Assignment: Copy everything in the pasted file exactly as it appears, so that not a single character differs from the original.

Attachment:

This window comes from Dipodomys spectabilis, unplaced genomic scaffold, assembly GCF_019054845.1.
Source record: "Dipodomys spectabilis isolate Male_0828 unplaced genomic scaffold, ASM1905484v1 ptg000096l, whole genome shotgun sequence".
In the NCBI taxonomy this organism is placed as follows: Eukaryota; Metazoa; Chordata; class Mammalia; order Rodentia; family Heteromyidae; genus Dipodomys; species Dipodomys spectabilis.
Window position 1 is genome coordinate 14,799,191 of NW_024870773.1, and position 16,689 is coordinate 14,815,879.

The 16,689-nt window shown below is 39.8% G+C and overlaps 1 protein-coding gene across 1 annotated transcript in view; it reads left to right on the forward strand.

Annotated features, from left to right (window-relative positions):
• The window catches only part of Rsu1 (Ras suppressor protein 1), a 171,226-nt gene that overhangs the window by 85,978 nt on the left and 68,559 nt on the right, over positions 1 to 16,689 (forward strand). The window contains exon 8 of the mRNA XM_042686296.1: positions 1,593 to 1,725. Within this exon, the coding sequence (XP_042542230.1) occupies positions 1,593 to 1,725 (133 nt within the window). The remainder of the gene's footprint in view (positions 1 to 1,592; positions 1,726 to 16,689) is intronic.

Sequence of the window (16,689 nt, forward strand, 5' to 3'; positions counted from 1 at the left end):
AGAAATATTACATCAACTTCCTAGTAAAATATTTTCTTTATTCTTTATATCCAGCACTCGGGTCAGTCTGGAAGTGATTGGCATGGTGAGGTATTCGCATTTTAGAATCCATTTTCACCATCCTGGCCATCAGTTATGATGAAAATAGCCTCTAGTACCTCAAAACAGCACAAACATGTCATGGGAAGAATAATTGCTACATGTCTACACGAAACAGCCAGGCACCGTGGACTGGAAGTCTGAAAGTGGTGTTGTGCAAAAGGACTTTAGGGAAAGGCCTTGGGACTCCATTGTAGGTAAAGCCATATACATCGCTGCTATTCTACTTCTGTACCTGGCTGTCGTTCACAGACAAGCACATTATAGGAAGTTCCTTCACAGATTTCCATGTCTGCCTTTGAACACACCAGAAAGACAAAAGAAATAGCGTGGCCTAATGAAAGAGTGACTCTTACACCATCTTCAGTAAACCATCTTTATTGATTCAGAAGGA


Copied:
This window comes from Dipodomys spectabilis, unplaced genomic scaffold, assembly GCF_019054845.1.
Source record: "Dipodomys spectabilis isolate Male_0828 unplaced genomic scaffold, ASM1905484v1 ptg000096l, whole genome shotgun sequence".
In the NCBI taxonomy this organism is placed as follows: Eukaryota; Metazoa; Chordata; class Mammalia; order Rodentia; family Heteromyidae; genus Dipodomys; species Dipodomys spectabilis.
Window position 1 is genome coordinate 14,799,191 of NW_024870773.1, and position 16,689 is coordinate 14,815,879.

The 16,689-nt window shown below is 39.8% G+C and overlaps 1 protein-coding gene across 1 annotated transcript in view; it reads left to right on the forward strand.

Annotated features, from left to right (window-relative positions):
• The window catches only part of Rsu1 (Ras suppressor protein 1), a 171,226-nt gene that overhangs the window by 85,978 nt on the left and 68,559 nt on the right, over positions 1 to 16,689 (forward strand). The window contains exon 8 of the mRNA XM_042686296.1: positions 1,593 to 1,725. Within this exon, the coding sequence (XP_042542230.1) occupies positions 1,593 to 1,725 (133 nt within the window). The remainder of the gene's footprint in view (positions 1 to 1,592; positions 1,726 to 16,689) is intronic.

Sequence of the window (16,689 nt, forward strand, 5' to 3'; positions counted from 1 at the left end):
AGAAATATTACATCAACTTCCTAGTAAAATATTTTCTTTATTCTTTATATCCAGCACTCGGGTCAGTCTGGAAGTGATTGGCATGGTGAGGTATTCGCATTTTAGAATCCATTTTCACCATCCTGGCCATCAGTTATGATGAAAATAGCCTCTAGTACCTCAAAACAGCACAAACATGTCATGGGAAGAATAATTGCTACATGTCTACACGAAACAGCCAGGCACCGTGGACTGGAAGTCTGAAAGTGGTGTTGTGCAAAAGGACTTTAGGGAAAGGCCTTGGGACTCCATTGTAGGTAAAGCCATATACATCGCTGCTATTCTACTTCTGTACCTGGCTGTCGTTCACAGACAAGCACATTATAGGAAGTTCCTTCACAGATTTCCATGTCTGCCTTTGAACACACCAGAAAGACAAAAGAAATAGCGTGGCCTAATGAAAGAGTGACTCTTACACCATCTTCAGTAAACCATCTTTATTGATTCAGAAGGA